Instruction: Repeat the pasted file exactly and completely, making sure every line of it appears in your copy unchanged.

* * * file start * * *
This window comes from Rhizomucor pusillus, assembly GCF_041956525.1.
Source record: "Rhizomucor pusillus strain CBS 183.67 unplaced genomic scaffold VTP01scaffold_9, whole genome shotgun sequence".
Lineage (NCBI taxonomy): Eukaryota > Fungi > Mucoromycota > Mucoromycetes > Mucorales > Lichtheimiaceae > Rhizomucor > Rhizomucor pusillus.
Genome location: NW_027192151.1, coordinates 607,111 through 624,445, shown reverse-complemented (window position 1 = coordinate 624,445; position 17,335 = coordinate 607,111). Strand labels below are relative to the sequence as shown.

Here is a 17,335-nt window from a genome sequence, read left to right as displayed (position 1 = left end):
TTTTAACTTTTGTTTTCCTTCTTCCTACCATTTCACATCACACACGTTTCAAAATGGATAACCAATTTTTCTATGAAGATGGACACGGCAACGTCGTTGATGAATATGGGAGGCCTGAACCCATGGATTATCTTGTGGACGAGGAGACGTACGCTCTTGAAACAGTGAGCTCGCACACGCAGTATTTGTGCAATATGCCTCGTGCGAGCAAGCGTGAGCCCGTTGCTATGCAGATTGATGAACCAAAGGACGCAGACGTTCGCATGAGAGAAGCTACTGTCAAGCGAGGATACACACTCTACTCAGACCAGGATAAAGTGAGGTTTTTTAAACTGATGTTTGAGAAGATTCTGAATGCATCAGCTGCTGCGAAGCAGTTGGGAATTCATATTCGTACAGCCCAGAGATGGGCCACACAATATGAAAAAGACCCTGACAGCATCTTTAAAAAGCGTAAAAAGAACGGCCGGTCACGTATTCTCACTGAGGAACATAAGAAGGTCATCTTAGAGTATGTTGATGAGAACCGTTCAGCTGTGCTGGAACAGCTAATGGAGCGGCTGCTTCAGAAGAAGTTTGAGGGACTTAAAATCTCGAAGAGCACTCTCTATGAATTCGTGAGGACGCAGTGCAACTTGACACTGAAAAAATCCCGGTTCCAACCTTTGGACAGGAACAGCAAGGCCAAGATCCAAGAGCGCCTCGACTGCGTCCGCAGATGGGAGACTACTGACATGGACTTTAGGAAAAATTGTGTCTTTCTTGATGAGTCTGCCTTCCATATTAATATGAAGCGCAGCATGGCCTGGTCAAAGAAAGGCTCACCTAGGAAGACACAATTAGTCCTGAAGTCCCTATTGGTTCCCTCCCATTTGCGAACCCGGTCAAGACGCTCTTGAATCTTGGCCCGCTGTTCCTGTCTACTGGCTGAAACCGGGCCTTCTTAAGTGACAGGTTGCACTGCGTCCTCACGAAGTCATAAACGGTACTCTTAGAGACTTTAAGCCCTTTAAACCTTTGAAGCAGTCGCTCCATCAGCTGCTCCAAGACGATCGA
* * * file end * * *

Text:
This window comes from Rhizomucor pusillus, assembly GCF_041956525.1.
Source record: "Rhizomucor pusillus strain CBS 183.67 unplaced genomic scaffold VTP01scaffold_9, whole genome shotgun sequence".
Lineage (NCBI taxonomy): Eukaryota > Fungi > Mucoromycota > Mucoromycetes > Mucorales > Lichtheimiaceae > Rhizomucor > Rhizomucor pusillus.
Genome location: NW_027192151.1, coordinates 607,111 through 624,445, shown reverse-complemented (window position 1 = coordinate 624,445; position 17,335 = coordinate 607,111). Strand labels below are relative to the sequence as shown.

Here is a 17,335-nt window from a genome sequence, read left to right as displayed (position 1 = left end):
TTTTAACTTTTGTTTTCCTTCTTCCTACCATTTCACATCACACACGTTTCAAAATGGATAACCAATTTTTCTATGAAGATGGACACGGCAACGTCGTTGATGAATATGGGAGGCCTGAACCCATGGATTATCTTGTGGACGAGGAGACGTACGCTCTTGAAACAGTGAGCTCGCACACGCAGTATTTGTGCAATATGCCTCGTGCGAGCAAGCGTGAGCCCGTTGCTATGCAGATTGATGAACCAAAGGACGCAGACGTTCGCATGAGAGAAGCTACTGTCAAGCGAGGATACACACTCTACTCAGACCAGGATAAAGTGAGGTTTTTTAAACTGATGTTTGAGAAGATTCTGAATGCATCAGCTGCTGCGAAGCAGTTGGGAATTCATATTCGTACAGCCCAGAGATGGGCCACACAATATGAAAAAGACCCTGACAGCATCTTTAAAAAGCGTAAAAAGAACGGCCGGTCACGTATTCTCACTGAGGAACATAAGAAGGTCATCTTAGAGTATGTTGATGAGAACCGTTCAGCTGTGCTGGAACAGCTAATGGAGCGGCTGCTTCAGAAGAAGTTTGAGGGACTTAAAATCTCGAAGAGCACTCTCTATGAATTCGTGAGGACGCAGTGCAACTTGACACTGAAAAAATCCCGGTTCCAACCTTTGGACAGGAACAGCAAGGCCAAGATCCAAGAGCGCCTCGACTGCGTCCGCAGATGGGAGACTACTGACATGGACTTTAGGAAAAATTGTGTCTTTCTTGATGAGTCTGCCTTCCATATTAATATGAAGCGCAGCATGGCCTGGTCAAAGAAAGGCTCACCTAGGAAGACACAATTAGTCCTGAAGTCCCTATTGGTTCCCTCCCATTTGCGAACCCGGTCAAGACGCTCTTGAATCTTGGCCCGCTGTTCCTGTCTACTGGCTGAAACCGGGCCTTCTTAAGTGACAGGTTGCACTGCGTCCTCACGAAGTCATAAACGGTACTCTTAGAGACTTTAAGCCCTTTAAACCTTTGAAGCAGTCGCTCCATCAGCTGCTCCAAGACGATCGA